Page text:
KANSAS CITY, Kan. — A fire at St. John the Divine Catholic Church had many recalling memories and its history in the community.
The mural on Metropolitan Avenue in Argentine details the deep history of the neighborhood.
It starts with the Shawnee Native American tribe relocating to the area in the early 1800s. As the mural continues, you see the industrialization of the community.
Argentine was founded as its own town in 1880 as a silver-smelting community, lending way for the nickname "Silver City."
The mural goes through devastating floods in 1903 and 1951, rebuilding, and change. It goes through segregation of the Mexican Community. Through all the changes, the mural depicts families, mainly Mexican, withstanding it all.
"I think Argentine as a Mexican-American community is really still quite vital," said Gene Chavez, a metro historian.
St. John the Divine church, just down the street, is woven into the mural's story and the generations of memories.
Most of the church burned to the ground in a fire on Tuesday night.
"This church was originally built in 1887. Over the years, there were several additions and renovations, but the really amazing thing is it survived the 1903 flood, it survived the 1951 flood," said Amy Loch with the Wyandotte County Historical Museum. "It maintained a key cultural institution in Argentine for all those years up until it closed in the early 1990s."
According to the National Register of Historic Places, St. John is one of the few buildings of cultural significance to the Mexican American community that remains.
"It was its own town. It was eventually annexed into Kansas City, but it’s always maintained its own identity as its own community," said Loch. "There have been a lot of Mexican-Americans that moved here as part of the railroad and other industries early on. This [church] was really a key institution for many of them."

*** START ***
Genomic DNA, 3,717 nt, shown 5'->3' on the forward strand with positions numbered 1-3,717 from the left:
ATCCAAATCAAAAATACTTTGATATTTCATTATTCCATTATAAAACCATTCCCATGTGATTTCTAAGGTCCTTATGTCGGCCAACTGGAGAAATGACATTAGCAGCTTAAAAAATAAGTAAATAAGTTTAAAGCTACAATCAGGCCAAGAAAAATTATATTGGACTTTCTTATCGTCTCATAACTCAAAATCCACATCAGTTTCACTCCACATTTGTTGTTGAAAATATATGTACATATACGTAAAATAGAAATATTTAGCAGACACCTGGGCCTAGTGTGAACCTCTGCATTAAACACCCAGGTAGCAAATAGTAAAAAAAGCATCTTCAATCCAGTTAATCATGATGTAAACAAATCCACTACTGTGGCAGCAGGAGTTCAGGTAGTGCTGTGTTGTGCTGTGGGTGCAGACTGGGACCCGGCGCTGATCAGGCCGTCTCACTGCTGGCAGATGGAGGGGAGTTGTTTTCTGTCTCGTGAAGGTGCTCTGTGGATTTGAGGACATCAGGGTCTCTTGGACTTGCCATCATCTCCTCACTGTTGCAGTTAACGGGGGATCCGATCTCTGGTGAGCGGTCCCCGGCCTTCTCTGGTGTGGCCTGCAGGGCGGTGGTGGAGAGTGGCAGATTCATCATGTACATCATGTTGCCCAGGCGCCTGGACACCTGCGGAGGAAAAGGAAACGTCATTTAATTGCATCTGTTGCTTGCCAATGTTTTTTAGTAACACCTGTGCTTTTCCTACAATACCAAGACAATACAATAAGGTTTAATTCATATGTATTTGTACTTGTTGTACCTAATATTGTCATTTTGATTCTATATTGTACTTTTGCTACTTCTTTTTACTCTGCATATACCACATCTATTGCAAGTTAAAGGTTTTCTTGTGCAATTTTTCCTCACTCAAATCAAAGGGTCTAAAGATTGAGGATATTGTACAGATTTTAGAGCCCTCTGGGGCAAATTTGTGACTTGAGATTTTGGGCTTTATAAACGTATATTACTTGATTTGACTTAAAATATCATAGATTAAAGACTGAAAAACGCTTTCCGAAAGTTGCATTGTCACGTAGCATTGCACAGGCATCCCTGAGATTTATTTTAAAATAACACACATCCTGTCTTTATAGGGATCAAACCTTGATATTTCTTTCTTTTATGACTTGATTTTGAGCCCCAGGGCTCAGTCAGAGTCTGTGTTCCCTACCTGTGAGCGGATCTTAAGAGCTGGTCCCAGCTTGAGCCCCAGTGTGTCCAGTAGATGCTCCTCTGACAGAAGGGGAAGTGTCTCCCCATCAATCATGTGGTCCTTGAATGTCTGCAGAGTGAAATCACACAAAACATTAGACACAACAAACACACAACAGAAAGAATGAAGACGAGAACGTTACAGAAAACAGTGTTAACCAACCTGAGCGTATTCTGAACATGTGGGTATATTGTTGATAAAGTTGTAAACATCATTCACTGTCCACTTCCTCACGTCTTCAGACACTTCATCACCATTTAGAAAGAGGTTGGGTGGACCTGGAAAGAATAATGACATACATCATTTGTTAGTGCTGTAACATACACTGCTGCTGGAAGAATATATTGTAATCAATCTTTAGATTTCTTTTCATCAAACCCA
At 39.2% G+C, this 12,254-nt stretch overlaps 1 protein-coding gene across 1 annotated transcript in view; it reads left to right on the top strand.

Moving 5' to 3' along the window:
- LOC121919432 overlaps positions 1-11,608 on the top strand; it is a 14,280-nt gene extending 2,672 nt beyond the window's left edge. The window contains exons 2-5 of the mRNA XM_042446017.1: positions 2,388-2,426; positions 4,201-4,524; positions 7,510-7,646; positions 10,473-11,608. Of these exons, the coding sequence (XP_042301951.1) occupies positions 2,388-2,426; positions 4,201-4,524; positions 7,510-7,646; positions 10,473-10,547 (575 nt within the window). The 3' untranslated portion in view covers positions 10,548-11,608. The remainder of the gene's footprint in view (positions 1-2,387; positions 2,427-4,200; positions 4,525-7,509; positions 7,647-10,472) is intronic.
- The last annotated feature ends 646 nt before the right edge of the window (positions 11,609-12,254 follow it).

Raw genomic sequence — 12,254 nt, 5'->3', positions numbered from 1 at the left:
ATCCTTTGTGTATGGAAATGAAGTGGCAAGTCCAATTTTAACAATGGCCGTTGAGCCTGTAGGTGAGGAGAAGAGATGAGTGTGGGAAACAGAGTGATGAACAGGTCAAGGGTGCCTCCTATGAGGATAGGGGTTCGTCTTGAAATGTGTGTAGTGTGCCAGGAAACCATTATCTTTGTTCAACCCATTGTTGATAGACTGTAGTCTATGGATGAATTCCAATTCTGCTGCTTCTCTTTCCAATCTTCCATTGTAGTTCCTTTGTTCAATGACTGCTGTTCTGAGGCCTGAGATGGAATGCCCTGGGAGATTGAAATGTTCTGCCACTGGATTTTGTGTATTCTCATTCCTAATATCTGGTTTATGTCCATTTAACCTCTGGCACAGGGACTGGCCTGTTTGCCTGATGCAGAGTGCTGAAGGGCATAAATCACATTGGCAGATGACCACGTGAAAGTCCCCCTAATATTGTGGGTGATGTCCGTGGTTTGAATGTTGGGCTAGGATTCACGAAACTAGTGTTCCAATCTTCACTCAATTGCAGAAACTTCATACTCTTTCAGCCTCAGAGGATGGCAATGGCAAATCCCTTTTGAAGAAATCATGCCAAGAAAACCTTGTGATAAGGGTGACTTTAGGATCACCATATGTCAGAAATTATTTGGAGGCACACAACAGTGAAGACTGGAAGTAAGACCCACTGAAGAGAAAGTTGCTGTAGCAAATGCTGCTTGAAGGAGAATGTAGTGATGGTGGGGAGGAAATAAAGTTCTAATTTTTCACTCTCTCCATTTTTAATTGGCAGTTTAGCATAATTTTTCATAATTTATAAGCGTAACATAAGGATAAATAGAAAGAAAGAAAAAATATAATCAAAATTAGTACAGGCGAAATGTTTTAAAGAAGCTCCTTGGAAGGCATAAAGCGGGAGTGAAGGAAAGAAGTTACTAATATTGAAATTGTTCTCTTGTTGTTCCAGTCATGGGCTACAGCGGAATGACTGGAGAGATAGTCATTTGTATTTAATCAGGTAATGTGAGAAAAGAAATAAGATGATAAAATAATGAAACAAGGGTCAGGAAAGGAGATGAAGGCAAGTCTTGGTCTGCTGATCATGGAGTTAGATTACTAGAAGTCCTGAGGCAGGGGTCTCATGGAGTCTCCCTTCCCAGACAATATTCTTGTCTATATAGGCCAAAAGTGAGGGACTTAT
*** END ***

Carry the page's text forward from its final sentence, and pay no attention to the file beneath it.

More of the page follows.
Mexican families started moving to Argentine and neighboring Armourdale in the early 1900s, many recruited to work for the railroad, meat-packing plants, and silver-smelting companies.
Chavez said when the thousands, some estimates say a million, Mexican families migrated north, they were met with an anti-immigrant sentiment. The sentiment was alive in Kansas City, which forced Mexican families to certain streets in Argentine.
St. John the Divine was first the Metropolitan Methodist Church, but was changed to fit the growing need of the Mexican community.
"The diocese purchased the building and made it a Mexican church and that’s where the majority of Mexican population attended church, again, because of that segregation in the community," Chavez said.
The Clara Barton school was established in 1910 for Mexican kids. It was destroyed in the 1951 flood and was never rebuilt.
Chavez said St. John the Divine also had a school attached in its earlier years for Mexican kids.
Over the years, the church was the place for annual fiestas; for baptisms, weddings, quinceaneras, and birthdays.
"This became a focal point for the Mexican community," Chavez said.
Mario Escobar, a community leader, has lived across the street from the church since 1984.
"We’ve lived here a long time. This was our church. We went to it. My son was an altar boy here, so you know, we understand the sentimental value," Escobar said.
The church has sat vacant since 1992, and all those memories are far off.
"As much as you hate to say it, it ended up being an eyesore to the community, especially to the people who live around here," Escobar said.
If someone wanted to do something with the building, he said, it should have been done already.
The Unified Government received $30,000 of federal and state funding and matched that with $20,000 to secure the deteriorating structure in 2016.
A neighborhood group wanted to revitalize the church into a cultural center, but the plans didn't go far.
Calls to the owner of the building, who is also behind the effort to revitalize it, were not returned.
"I think there would be opportunities for that rebuilding, into something beautiful," Chavez said.